The battle for financial reform comes down to the ownership of one critical piece of real estate, one that has managed to avoid the crash that has ended the dreams of security for so many: the nation’s Capital.
“We’re at a critical moment point in our democracy,” Elizabeth Warren, the congressional bailout monitor, told those of us gathered on a webinar Wednesday. “Either the banks own Washington or the people do.”
Warren was referring to something that the Democratic Senate whip, Dick Durbin, said last year about the place where he works, in an rare moment of a politician telling the truth: “The banks own this place.”
Elizabeth Warren, a tireless promoter of consumer protection and truth teller about the decline of the decline of fortunes of regular folks, prefers to view Durbin’s declaration as premature.
But a more definitive answer is not far off, according to Warren; it could come next month. The full Senate is expected to begin debate on financial reform when it returns from recess this month with a final vote in May.
Congress is one place where the bubble hasn’t burst. The value of those congressional seats hasn’t gone down since the crash; it’s gone up. Representatives and senators are raking n more than ever from corporate lobbyists.
The banks are fully mobilized, unloading $1 million a day to block, neutralize and weaken reform. The webinar, sponsored by Americans for Financial Reform and Americans for Responsible Lending, was an effort to galvanize reform supporters into action.
As reluctant as I am to disagree with Warren about anything, on this one I’m with Durbin. From the evidence, it’s hard to see how Wall Street hasn’t gotten everything it wants from the politicians, even after the greatest financial meltdown since the Depression.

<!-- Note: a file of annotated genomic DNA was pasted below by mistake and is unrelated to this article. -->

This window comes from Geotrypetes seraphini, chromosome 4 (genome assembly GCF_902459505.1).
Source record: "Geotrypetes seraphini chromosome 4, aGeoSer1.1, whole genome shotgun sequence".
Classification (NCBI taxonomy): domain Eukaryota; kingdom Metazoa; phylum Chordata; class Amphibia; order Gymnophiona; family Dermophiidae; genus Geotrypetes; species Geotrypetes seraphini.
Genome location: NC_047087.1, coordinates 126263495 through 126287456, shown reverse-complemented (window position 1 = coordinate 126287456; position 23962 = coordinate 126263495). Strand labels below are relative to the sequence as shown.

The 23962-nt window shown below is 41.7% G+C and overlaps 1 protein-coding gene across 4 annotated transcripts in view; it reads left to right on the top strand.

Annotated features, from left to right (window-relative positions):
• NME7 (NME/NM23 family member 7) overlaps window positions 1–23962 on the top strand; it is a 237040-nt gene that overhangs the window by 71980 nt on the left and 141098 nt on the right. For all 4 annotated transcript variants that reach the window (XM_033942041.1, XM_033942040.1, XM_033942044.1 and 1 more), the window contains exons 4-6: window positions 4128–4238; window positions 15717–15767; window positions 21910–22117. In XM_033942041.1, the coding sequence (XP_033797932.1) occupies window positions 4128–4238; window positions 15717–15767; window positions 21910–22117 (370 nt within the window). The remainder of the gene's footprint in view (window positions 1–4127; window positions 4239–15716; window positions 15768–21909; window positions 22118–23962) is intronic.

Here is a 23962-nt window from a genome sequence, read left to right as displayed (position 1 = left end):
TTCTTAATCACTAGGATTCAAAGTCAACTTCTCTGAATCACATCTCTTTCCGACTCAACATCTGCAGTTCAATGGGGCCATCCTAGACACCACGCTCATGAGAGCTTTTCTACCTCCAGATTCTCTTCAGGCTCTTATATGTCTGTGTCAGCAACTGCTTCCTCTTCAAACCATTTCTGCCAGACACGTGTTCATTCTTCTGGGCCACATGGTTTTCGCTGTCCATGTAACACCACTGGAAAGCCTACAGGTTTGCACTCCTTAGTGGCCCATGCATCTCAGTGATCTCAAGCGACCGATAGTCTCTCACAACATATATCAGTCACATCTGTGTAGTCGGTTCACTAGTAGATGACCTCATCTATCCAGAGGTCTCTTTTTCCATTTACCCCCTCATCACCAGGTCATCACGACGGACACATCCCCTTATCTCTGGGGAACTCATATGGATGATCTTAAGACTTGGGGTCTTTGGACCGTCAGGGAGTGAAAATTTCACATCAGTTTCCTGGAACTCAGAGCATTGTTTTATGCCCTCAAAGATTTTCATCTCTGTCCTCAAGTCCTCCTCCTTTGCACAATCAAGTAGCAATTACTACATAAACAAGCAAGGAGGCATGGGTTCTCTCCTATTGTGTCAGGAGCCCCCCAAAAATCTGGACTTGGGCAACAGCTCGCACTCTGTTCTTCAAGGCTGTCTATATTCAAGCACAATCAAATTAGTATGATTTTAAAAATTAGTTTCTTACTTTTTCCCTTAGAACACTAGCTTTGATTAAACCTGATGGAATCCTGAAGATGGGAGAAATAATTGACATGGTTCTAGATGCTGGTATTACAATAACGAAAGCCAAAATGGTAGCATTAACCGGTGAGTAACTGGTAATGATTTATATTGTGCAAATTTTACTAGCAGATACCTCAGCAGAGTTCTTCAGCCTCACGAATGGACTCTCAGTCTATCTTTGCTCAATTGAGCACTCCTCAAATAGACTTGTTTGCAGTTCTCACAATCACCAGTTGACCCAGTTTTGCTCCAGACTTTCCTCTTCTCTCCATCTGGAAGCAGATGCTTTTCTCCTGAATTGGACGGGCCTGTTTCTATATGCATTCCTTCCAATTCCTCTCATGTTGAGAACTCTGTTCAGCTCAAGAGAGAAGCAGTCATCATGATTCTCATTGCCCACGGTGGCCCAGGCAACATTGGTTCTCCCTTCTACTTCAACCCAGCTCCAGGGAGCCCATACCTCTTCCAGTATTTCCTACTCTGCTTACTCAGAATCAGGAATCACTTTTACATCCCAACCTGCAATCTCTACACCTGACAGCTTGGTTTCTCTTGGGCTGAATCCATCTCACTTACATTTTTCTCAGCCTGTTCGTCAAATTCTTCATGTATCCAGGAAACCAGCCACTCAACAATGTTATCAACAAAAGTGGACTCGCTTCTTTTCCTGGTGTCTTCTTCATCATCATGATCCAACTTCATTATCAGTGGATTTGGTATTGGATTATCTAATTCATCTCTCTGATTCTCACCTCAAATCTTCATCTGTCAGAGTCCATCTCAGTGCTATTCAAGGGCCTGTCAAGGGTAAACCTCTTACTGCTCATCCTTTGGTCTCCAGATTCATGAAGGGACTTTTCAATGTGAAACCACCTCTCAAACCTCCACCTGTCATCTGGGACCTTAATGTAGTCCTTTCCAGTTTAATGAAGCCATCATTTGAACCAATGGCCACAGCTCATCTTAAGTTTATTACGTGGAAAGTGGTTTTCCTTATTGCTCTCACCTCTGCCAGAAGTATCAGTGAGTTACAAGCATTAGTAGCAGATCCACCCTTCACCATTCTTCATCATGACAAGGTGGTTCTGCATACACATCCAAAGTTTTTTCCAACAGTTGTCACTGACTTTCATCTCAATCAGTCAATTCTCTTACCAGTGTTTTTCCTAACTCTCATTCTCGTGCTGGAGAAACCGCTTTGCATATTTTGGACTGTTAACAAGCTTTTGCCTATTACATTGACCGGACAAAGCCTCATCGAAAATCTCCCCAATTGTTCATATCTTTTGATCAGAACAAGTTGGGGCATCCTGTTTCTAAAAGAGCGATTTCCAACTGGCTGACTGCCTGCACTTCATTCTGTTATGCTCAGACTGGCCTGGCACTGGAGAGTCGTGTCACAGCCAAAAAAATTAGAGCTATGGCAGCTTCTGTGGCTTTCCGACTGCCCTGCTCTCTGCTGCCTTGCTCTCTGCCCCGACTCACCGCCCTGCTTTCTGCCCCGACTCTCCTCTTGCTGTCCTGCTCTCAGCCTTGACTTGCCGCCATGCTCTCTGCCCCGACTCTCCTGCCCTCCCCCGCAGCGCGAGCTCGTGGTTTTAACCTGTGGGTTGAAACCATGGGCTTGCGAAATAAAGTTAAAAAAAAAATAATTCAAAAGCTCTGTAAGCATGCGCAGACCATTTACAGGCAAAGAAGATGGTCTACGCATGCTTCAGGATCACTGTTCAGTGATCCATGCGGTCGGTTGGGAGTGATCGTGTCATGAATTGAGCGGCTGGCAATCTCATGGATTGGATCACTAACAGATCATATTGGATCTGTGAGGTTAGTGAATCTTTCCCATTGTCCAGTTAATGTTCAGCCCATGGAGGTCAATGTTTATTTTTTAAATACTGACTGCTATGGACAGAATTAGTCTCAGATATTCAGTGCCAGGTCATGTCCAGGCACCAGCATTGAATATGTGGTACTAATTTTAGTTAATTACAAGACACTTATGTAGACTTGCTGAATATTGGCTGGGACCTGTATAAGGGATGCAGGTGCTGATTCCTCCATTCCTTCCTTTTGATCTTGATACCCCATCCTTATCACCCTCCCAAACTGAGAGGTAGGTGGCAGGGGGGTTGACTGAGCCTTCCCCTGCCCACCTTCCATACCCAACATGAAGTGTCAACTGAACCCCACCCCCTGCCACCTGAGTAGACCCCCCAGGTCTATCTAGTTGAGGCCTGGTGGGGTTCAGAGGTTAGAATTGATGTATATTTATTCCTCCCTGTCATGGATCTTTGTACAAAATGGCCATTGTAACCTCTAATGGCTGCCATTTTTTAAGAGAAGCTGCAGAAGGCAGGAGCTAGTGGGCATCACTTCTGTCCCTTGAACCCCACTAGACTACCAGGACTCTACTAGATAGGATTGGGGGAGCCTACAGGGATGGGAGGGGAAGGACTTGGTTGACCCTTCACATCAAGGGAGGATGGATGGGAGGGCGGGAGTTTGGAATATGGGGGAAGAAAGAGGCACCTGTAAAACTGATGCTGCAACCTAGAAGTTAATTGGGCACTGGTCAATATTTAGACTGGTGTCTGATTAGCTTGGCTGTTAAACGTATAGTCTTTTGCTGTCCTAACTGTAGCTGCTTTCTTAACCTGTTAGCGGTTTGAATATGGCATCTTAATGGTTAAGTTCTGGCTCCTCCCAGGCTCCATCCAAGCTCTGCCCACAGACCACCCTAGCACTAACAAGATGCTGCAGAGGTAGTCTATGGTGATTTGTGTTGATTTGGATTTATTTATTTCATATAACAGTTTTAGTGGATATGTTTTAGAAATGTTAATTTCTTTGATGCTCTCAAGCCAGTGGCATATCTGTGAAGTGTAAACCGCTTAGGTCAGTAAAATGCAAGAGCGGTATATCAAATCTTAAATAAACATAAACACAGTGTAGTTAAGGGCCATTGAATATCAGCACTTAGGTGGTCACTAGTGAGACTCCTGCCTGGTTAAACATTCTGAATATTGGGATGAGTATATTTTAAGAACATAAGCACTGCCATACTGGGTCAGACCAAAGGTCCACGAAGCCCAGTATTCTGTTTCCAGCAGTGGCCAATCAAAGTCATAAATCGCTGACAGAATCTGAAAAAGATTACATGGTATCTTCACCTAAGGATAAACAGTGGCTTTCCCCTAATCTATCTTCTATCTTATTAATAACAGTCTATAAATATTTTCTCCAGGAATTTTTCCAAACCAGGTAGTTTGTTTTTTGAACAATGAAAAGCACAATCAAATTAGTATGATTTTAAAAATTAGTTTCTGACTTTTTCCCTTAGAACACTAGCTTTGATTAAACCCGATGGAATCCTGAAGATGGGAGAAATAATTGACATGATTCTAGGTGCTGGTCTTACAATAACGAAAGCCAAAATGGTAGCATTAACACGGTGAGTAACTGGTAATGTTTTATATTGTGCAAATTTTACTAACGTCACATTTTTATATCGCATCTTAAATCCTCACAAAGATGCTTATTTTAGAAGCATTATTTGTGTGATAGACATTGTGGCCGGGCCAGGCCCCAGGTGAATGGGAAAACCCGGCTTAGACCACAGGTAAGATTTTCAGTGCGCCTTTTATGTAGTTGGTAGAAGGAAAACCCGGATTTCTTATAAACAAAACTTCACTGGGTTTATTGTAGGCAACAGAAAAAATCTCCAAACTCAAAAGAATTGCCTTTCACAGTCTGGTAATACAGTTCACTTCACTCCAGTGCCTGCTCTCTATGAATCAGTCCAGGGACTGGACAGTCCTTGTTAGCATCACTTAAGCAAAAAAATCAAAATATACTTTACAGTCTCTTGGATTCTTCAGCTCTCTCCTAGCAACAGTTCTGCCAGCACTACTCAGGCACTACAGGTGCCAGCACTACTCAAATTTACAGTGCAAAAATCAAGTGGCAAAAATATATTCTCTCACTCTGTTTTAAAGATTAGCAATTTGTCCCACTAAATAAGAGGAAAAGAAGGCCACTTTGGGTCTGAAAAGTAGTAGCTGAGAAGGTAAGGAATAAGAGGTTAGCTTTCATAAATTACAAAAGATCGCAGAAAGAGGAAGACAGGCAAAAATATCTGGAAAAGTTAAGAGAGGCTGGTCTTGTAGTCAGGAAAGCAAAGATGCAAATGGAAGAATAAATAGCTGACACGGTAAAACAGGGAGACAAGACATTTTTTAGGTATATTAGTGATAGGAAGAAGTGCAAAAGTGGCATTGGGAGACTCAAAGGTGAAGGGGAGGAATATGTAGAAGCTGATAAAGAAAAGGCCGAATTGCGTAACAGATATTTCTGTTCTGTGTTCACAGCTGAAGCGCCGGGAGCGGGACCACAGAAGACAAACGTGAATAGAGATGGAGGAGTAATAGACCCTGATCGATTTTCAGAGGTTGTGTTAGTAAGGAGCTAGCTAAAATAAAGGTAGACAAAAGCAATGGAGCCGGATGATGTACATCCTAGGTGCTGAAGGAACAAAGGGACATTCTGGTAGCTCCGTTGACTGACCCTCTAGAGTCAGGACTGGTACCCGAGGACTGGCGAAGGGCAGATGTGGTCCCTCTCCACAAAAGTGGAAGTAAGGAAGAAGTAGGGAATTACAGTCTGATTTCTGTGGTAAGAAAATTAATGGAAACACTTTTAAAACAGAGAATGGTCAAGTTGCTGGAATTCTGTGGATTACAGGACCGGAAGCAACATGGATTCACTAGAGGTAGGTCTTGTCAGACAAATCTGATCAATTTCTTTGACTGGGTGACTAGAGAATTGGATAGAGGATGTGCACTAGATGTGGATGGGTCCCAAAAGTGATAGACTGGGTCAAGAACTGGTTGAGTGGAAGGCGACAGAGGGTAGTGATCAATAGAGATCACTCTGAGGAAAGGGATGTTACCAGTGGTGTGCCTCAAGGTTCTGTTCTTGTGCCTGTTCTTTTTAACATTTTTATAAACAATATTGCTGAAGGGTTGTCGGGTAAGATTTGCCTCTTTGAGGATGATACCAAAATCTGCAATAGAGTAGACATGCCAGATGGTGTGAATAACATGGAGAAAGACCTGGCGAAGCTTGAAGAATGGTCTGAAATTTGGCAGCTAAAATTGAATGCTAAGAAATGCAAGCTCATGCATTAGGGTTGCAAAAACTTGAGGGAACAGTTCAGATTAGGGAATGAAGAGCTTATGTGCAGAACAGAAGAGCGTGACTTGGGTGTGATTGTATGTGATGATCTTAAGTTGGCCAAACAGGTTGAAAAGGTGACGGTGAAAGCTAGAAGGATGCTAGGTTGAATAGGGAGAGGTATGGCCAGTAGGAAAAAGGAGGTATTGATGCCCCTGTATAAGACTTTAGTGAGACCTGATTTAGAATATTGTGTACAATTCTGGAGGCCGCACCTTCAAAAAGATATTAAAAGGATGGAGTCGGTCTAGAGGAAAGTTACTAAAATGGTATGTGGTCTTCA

The question is whether we can take back that inflated piece of real estate and reestablish its true value. Can we turn our frustration and rage over the bailouts and our elected representatives’ impotence into action?
There are marches – April 29th on Wall Street and May 17 on K street, where the lobbyists have their offices. And there are elected representatives to inundate with messages in favor of reform. Reform advocates can’t match the bankers’ cash, but they have people power on their side.
One questioner asked Warren at what point the Senate reform proposal from Sen. Chris Dodd, which was initially strong before Dodd watered it down, would become so weak it wouldn’t be worth supporting. Warren didn’t answer the question directly. “They’re not leaving much margin for error,” she said.
Unfortunately, when it comes to financial reform, the devil is in the details, and we have to insist on real reforms.
× Breaking up banks that are too big to fail (Dodd’s proposal doesn’t do that now).
× Creating a strong and independent financial consumer protection agency (Dodd proposes to house it in the Fed, with other banking regulators able to veto the consumer protector’s decisions)
× Forcing banks to have more “skin in the game” (The Senate bill require bankers to keep money in reserve equal to 5 percent of loans they bundle and sell off; European regulators require twice that amount).
× Congress setting the amounts of capital financial institutions would have to keep on hand, rather than leaving it for the regulators to decide.
What we’ve learned in the past several months, from the report on the Lehman bankruptcy and the Fed’s recent disclosures on its involvement in Bear-Stearns takeover by J.P. Morgan, is that regulators weren’t asleep at the switch before, during and after the financial crisis. Rather, the regulators have actively colluded with the banks in an attempt to conceal the banks shady practices. Too much of what is being called financial reform is actually just maintaining the status quo while pretending to overhaul the system.
I don’t agree with a lot of what the Tea Party has offered. They don’t offer much in the way of positive proposals, and seem particularly weak in grappling with the issue of unchecked corporate power. But I think they’ve shown how a group of people (with some corporate funding) can shake up and shape a national debate. The Tea Party has no corner on frustration, anger, betrayal or the sense that something has gone deeply wrong in our country. There’s no reason we can’t channel that frustration and anger to plant the flag of real reform in the middle of real estate that, after all, belongs to us. Now’s the time to do it.
Here’s how to contact your senator and representative. Here’s the web site for Americans for Financial Reform.